which would not seem ridiculous under ordinary circumstances,
become so in a situation of enforced seriousness. Boys can find
amusement in the smallest things during school hours. The bare
fact of anything occurring without the consent of the controlling
authority suffices to arouse the consciousness of freedom. Authori-
ties that have almost lost their power become the natural objects
of the feeling of the ridiculous. The appearance of comic poetry
(Aristophanes, Molierc, Holberg) always therefore denotes a crisis,
at which the consciousness of freedom breaks out.

{c) Scorn is not, however, a necessary element of the feeling of
the ridiculous. This feeling undergoes an essential change if it
has sympathy as its basis. When a close link unites the person
v/ho laughs with the object of his laughter, there arises a new and

1 A Danish poet.



VI] THE rSVCIIOLOGY OF FEELING 295

special feeling. This is even the case when we laugh at something
which we have ourselves said or done at some earlier time ; we
expose ourselves to ridicule, although we of course take a different
view of our absurd behaviour from that of persons who sec it only as
outsiders or as antagonists. To laugh at some one with whom we
are in sympathy is the same thing as laughing at ourselves. Here
there is a duality of feeling ; the worth of the object is recognized
beneath its littleness. In one and the same instant a double
standard is applied. So with laughter at the helplessness and
groundless fear of a child or at its naivete. Here there is a
hidden bond of union between the person laughing and the object
of his laughter. The feeling is deprived of its sting. The feeling
of the ridiculous with a substratum of sympathy is what is called
humour. This may be more than a passing mood. It may be so
developed as to become the basis of a view of life which is, indeed,
keenly aware of the finitcness, pain, folly and discord of the world,
and sharply contrasts this with what is great and important, but
which has at the same time in its close fellow-feeling for all living
beings and in its firm faith in the forces ruling in nature and
in history, overcome all bitterness. The humorous view of life
is reconciled to the experience that even what is great and exalted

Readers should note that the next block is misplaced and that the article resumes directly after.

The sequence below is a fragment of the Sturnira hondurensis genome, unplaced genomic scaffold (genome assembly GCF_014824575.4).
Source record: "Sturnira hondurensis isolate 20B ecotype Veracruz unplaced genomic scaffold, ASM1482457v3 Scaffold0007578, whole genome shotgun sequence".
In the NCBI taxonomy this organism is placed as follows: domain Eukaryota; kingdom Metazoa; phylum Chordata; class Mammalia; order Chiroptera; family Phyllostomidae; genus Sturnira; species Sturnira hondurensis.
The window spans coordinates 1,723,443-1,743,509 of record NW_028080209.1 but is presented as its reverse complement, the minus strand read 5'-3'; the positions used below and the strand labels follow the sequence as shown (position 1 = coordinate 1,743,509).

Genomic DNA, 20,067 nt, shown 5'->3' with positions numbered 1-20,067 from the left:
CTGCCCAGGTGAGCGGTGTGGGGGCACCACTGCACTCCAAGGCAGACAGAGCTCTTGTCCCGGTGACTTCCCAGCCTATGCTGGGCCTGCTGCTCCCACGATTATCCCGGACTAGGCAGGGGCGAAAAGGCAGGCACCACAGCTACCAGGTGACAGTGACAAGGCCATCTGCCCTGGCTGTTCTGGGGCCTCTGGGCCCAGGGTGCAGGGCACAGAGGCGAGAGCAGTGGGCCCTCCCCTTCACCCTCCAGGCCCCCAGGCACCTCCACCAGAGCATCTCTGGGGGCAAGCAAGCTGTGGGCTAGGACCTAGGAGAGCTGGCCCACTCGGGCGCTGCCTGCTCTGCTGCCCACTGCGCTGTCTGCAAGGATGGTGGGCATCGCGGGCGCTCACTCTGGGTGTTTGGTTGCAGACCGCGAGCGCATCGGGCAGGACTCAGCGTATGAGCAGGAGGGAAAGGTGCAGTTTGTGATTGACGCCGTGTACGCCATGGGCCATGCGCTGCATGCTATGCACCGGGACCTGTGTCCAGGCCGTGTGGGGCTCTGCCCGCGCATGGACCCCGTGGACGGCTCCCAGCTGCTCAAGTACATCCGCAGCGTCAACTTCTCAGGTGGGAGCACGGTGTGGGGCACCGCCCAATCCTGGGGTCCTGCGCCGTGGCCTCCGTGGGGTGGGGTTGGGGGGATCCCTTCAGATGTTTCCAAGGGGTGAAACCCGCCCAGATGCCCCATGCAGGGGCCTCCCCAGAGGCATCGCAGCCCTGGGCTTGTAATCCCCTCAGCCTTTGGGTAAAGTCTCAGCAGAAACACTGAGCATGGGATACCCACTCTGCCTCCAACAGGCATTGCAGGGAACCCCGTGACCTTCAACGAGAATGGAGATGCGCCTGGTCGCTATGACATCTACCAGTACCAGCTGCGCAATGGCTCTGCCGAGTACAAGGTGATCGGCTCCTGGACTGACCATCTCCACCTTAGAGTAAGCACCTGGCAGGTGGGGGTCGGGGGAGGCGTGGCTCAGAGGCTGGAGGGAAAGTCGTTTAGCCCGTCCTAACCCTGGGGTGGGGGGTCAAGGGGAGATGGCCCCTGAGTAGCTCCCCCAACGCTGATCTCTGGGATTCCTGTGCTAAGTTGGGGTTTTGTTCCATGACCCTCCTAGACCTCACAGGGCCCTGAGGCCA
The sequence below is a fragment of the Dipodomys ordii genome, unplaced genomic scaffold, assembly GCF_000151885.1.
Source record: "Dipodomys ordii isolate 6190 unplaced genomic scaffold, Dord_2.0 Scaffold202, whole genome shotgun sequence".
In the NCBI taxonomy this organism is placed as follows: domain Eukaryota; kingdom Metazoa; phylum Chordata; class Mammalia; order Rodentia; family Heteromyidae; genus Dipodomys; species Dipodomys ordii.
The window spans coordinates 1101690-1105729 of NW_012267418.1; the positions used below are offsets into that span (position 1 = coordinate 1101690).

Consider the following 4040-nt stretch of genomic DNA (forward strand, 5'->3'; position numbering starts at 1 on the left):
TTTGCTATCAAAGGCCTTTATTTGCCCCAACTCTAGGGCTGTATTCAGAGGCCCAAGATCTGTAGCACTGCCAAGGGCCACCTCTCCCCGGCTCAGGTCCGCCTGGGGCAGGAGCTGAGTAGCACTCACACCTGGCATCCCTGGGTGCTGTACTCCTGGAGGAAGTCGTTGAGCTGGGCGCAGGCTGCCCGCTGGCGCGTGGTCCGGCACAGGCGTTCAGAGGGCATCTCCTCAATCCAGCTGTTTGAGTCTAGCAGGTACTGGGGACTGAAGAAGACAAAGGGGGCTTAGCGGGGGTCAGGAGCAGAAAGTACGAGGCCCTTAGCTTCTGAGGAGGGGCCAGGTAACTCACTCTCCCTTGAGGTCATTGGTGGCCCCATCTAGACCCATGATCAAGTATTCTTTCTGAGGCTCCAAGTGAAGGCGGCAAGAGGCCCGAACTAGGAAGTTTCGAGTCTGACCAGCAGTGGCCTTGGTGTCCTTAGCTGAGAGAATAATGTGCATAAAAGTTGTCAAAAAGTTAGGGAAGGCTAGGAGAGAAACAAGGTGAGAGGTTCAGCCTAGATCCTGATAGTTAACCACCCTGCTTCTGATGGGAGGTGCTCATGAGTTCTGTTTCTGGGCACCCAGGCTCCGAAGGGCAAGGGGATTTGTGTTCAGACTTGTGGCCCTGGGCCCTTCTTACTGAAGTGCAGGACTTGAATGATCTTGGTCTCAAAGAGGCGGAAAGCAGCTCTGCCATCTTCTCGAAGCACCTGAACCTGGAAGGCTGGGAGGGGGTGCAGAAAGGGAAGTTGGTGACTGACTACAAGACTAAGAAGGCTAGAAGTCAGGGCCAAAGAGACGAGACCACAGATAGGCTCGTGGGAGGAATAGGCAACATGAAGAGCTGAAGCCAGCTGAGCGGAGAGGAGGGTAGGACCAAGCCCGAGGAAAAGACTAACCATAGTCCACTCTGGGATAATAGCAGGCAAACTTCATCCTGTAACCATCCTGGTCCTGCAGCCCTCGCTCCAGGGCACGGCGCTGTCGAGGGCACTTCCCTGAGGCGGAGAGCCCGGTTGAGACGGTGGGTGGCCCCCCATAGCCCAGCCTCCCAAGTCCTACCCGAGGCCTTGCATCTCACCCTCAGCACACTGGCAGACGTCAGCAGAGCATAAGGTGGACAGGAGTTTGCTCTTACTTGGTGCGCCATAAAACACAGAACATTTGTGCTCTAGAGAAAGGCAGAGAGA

has its limitations, its finite side, and in its ridicule of the small
and finite does not forget that this may be the form of a valuable
content.

Comic poetry depends not only on the consciousness of freedom,
but also on a more or less prominent humorous view of life. Only in
this is it different from the squib or satire, in which the egoistic or
at any rate the antipathetic "moment" is dominant, a single
definite person or thing being dealt with. Only with humour as a
basis does art become really free. The power to which the
humourist and the comic poet make appeal, is no longer their own
self as opposed to another self ; rather, by exposing meanness and
folly, they defend truth and reason. Here, then, the feeling of power
is not egoistic ; what is seen in its insignificance is only that which
in the object of ridicule contradicts the true and right. This is
why, after laughing at a person, we often feel the impulse to declare
that he is a good fellow after all.^

Rousseau (in the Lcttre t\ d'AUmbert) reproaches Molicrc with having in the
.l//i<i«//;ri)/^ described a worthy person .-IS ridiculous. Lessing with this in view drew
attention to the difference between laughing at and ridiculing. (Hnwhiirxiuhe Drama-
tiirgie. No. 28-29). Aristotle had already distinguished between satire and comedy.
(Poel. c. 4).



296 OUTLINES OF PSYCHOLOGY [vi

(c/) But whether the substratum is sympathetic or antipathetic,
everything ridiculous has this in common, that something weak
suddenly appears in all its insignificance through the contrast to
a superior power. The ridiculous presupposes that for a moment
we have let ourselves be duped, puzzled, deceived by an illusion or
excited by an expectation, and that the whole affair is all at once
changed into a mere nothing.^ The psychical element in tickling
is, as already observed, the expectation, excited but immediately
disappointed. A child laughs at every sudden movement, especially
if repeated in jerks, as when some one crouches in front of him and
then rises up, and repeats this bending and rising. Sudden
deliverance from painful and dangerous situations has the same
effect. All wit depends on exciting expectation, by propound-
ing a puzzle or asking the solution of a riddle — a puzzle or a
solution, the utter absurdity of which will presently be shown. All
comic effect is a species of effect of contrast. — In a farce performed
some years ago in the Bouffes Parisiens there was a character
who sat in a corner of the foreground perfectly still, quite unaffected
by the action of the piece. From time to time it was asked why
he sat there. At last some one proposed to address him, but was